Isaac Adewole, minister of health, says 813 lives have been lost to the meningitis outbreak that has lasted 16 weeks.
Adewole disclosed this while speaking to journalists at the end of Wednesday’s federal executive council meeting.
He also said the spread of the disease had reduced.
“As of yesterday (Tuesday), the number of deaths stood at 813. As of now, we are also noticing a decline,” he said.
“This is week 16. This is also expected because we are moving away from the active season. We are confident that in the next couple of weeks, everything will be over.”
Senate President Bukola Saraki also confirmed this figure in a tweet.
“We’ve lost about 800 people to meningitis – this should not be the case. We must encourage families to take their children for vaccination” he said.
“As we mark #WorldImmunizationWeek, we must all encourage our families and communities to embrace vaccines as a preventive healthcare measure.”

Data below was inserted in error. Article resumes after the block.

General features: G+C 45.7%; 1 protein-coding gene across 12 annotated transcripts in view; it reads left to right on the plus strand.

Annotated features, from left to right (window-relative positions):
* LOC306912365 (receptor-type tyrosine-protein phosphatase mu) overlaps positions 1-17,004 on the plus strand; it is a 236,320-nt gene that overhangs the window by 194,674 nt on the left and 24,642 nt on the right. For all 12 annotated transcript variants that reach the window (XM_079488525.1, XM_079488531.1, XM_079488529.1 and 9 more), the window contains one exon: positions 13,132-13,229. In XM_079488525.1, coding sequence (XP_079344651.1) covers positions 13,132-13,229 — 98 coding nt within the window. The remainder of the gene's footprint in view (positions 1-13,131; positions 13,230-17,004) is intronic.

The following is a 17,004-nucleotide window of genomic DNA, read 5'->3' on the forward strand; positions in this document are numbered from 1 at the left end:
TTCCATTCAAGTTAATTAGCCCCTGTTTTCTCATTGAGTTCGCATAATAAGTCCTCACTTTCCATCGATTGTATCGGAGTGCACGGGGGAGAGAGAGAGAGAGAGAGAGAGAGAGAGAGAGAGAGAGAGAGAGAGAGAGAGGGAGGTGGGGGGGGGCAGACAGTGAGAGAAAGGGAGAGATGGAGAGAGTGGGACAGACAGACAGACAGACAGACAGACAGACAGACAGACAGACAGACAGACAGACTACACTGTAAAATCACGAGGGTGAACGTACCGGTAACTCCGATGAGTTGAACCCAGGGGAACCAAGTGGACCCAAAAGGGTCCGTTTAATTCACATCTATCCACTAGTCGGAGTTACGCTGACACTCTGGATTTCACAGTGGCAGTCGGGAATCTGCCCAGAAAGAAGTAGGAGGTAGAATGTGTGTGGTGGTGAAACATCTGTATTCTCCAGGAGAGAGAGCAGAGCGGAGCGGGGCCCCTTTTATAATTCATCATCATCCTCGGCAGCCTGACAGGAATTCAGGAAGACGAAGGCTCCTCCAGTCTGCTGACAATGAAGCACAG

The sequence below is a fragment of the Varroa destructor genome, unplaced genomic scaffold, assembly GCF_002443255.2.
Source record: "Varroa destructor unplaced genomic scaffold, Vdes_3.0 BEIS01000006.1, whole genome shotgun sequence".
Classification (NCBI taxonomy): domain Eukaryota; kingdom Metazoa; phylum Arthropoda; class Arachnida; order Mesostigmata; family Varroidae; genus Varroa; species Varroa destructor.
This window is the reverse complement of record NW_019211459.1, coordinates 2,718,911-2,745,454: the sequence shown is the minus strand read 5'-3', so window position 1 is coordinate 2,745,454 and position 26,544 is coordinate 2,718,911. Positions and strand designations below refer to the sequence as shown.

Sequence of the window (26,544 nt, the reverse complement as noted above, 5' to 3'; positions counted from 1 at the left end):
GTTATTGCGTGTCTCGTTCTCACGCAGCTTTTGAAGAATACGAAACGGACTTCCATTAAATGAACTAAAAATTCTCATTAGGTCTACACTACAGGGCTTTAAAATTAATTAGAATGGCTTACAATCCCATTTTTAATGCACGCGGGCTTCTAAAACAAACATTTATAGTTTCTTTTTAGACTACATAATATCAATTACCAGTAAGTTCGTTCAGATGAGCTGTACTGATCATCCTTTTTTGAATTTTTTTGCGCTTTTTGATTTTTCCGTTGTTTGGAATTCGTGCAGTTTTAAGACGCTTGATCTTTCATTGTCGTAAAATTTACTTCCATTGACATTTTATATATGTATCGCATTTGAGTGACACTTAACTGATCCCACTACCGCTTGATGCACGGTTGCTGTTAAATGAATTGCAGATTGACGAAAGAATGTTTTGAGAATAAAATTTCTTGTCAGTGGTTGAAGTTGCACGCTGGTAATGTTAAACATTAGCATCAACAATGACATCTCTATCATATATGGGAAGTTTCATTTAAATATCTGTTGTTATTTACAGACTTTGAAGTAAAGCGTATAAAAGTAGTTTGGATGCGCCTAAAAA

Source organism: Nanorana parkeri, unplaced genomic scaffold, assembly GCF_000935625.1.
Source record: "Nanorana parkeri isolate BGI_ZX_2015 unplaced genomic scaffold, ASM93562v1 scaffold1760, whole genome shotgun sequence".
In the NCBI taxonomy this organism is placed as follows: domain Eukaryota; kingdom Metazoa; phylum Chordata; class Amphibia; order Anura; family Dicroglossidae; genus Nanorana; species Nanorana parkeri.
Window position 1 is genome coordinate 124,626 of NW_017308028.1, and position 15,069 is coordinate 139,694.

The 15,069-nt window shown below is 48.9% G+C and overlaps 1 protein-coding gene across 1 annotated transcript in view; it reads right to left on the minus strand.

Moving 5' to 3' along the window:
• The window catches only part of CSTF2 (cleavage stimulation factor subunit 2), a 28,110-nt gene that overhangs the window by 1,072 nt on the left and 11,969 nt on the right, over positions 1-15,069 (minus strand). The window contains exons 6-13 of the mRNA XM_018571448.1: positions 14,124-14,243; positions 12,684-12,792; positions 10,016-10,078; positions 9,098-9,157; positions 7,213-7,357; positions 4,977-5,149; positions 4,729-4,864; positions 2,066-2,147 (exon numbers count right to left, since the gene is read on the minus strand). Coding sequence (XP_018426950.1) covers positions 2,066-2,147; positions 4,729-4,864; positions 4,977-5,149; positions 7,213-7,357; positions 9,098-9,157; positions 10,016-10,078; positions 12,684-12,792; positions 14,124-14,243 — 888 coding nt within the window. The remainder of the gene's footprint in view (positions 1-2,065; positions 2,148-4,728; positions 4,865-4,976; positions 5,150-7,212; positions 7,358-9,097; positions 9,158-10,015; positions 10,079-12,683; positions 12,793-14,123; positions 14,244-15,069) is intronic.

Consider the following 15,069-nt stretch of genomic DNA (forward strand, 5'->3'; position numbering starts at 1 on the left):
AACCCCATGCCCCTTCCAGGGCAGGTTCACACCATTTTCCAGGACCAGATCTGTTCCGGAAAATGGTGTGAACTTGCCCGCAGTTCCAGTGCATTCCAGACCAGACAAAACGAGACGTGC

We've lost about 800 people to Meningitis – this should not be the case. We must encourage families to take their children for vaccination. pic.twitter.com/D3w6d2wz25
— Bukola Saraki (@bukolasaraki) April 26, 2017
The death toll had hit 745 on April 19 from over 8,000 suspected cases.
Mass vaccination is ongoing in the northwest, where meningitis C is concentrated.
Nigeria lies on the “meningitis belt” of sub-Saharan Africa that stretches from Senegal in the west to Ethiopia in the east, where there is a regular occurrence of the disease.
The states most affected by the outbreak are Zamfara, Sokoto, Katsina, Niger and Kebbi.
The Nigeria Centre for Disease Control (NCDC) had said that only 230 cases, which amounts to three percent of the cases, were laboratory confirmed.
Due to the cost of importation and short shelf life of the vaccine, Adewole said the government is exploring a joint venture with a local drug manufacturer to produce the vaccines in Nigeria.